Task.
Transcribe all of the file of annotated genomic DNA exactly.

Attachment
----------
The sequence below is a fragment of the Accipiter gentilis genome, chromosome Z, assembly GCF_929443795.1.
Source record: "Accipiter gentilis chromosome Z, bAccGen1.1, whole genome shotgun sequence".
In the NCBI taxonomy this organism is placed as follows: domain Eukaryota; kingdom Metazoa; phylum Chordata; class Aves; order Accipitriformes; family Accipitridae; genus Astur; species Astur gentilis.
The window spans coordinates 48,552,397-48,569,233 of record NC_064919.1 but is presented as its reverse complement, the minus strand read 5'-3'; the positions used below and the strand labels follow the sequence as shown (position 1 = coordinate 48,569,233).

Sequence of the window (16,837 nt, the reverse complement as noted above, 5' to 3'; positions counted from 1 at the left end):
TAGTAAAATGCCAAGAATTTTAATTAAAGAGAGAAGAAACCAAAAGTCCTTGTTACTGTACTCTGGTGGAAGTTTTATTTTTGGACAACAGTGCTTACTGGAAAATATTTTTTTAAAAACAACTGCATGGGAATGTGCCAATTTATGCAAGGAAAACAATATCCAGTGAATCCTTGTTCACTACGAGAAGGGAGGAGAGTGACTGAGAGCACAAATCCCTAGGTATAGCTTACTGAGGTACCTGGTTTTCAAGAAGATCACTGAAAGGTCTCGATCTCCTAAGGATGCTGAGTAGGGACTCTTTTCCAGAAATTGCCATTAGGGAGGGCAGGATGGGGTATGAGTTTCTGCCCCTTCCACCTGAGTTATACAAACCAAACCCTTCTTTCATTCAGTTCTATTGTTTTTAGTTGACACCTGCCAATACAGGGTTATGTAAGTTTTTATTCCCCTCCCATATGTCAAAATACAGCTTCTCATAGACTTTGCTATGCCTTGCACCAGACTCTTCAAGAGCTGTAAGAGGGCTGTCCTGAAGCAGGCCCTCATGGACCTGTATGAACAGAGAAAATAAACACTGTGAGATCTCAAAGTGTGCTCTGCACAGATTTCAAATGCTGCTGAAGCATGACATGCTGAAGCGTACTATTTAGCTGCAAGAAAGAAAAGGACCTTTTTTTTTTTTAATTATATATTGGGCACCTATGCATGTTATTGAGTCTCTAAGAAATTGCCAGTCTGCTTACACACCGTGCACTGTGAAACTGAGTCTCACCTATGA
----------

The sequence below is a fragment of the Accipiter gentilis genome, chromosome Z, assembly GCF_929443795.1.
Source record: "Accipiter gentilis chromosome Z, bAccGen1.1, whole genome shotgun sequence".
In the NCBI taxonomy this organism is placed as follows: domain Eukaryota; kingdom Metazoa; phylum Chordata; class Aves; order Accipitriformes; family Accipitridae; genus Astur; species Astur gentilis.
The window spans coordinates 48,552,397-48,569,233 of record NC_064919.1 but is presented as its reverse complement, the minus strand read 5'-3'; the positions used below and the strand labels follow the sequence as shown (position 1 = coordinate 48,569,233).

Sequence of the window (16,837 nt, the reverse complement as noted above, 5' to 3'; positions counted from 1 at the left end):
TAGTAAAATGCCAAGAATTTTAATTAAAGAGAGAAGAAACCAAAAGTCCTTGTTACTGTACTCTGGTGGAAGTTTTATTTTTGGACAACAGTGCTTACTGGAAAATATTTTTTTAAAAACAACTGCATGGGAATGTGCCAATTTATGCAAGGAAAACAATATCCAGTGAATCCTTGTTCACTACGAGAAGGGAGGAGAGTGACTGAGAGCACAAATCCCTAGGTATAGCTTACTGAGGTACCTGGTTTTCAAGAAGATCACTGAAAGGTCTCGATCTCCTAAGGATGCTGAGTAGGGACTCTTTTCCAGAAATTGCCATTAGGGAGGGCAGGATGGGGTATGAGTTTCTGCCCCTTCCACCTGAGTTATACAAACCAAACCCTTCTTTCATTCAGTTCTATTGTTTTTAGTTGACACCTGCCAATACAGGGTTATGTAAGTTTTTATTCCCCTCCCATATGTCAAAATACAGCTTCTCATAGACTTTGCTATGCCTTGCACCAGACTCTTCAAGAGCTGTAAGAGGGCTGTCCTGAAGCAGGCCCTCATGGACCTGTATGAACAGAGAAAATAAACACTGTGAGATCTCAAAGTGTGCTCTGCACAGATTTCAAATGCTGCTGAAGCATGACATGCTGAAGCGTACTATTTAGCTGCAAGAAAGAAAAGGACCTTTTTTTTTTTTAATTATATATTGGGCACCTATGCATGTTATTGAGTCTCTAAGAAATTGCCAGTCTGCTTACACACCGTGCACTGTGAAACTGAGTCTCACCTATGA